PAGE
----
The pre-emptive rights helps protect the VC’s rights in the case of new offering of shares of the start-up. This gives them the right (but not an obligation) to participate in the further capital raise of the company. ROFR on the other hand protects the investor from a secondary sale (i.e. sale by one of the existing investors to other investors). This gives them the right to purchase the shares from existing investors, before they are offered to third parties.
Clause 10: Information Rights
Investor rights give the VCs and other investors rights to get certain information from the start-up regularly. This usually comprises of:
- Income statements
- Cash flows
- Balance sheets
- Updates on the financial performance vis-a-vis the business plan
- Key metrics and performance indicators
- Updates on ongoing/future fund raises
Things To Avoid In A VC Term Sheet
Some of the important clauses in a VC term sheet is covered above. However, there are some common pitfalls that you should avoid:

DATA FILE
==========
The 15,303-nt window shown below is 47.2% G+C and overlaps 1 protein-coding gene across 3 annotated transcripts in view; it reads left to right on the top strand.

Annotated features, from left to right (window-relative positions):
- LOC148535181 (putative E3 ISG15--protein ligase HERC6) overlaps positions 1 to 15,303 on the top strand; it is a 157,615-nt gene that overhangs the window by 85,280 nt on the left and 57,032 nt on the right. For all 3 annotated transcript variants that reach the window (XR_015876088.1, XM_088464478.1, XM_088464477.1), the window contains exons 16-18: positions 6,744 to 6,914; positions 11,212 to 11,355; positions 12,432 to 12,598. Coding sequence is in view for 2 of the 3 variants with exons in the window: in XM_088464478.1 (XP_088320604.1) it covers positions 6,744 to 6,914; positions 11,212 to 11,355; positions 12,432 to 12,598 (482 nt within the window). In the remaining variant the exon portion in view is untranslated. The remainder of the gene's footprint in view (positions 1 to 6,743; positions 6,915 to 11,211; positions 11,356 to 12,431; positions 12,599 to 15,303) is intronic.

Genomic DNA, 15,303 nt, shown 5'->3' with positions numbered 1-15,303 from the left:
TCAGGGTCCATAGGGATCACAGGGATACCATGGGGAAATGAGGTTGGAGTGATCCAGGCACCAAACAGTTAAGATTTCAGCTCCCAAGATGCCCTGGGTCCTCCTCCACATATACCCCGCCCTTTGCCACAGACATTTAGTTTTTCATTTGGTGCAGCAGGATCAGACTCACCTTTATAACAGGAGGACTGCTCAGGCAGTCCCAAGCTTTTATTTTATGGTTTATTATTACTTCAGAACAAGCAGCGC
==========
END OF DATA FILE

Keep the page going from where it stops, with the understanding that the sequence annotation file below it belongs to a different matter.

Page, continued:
#1: Redemption Rights
Redemption rights are something that many VCs push for. It gives the rights to the investors to sell some of their stock back to the Company at a certain price (“put-option”). Redemption rights are designed to protect investors from a situation where, the start-up’s growth is stagnant, making it unattractive for an acquisition or an IPO exit.
The problem with redemption rights is that start-ups at that “stagnated” stage rarely have the cash to buy-back the investors. There are also restrictions in many countries’ laws on buy-back of shares, if the Company does not have sufficient capital.
What should founders do? Redemption rights is essentially a non-starter. You should push back and knock them out of the term sheet. If the VCs insist on having redemption rights, you should reconsider if you want to work with such VCs. If you are left with no option (due to lack of funds, or lack of interest from other investors), you should agree to it only after five years at the price equal to the investment price.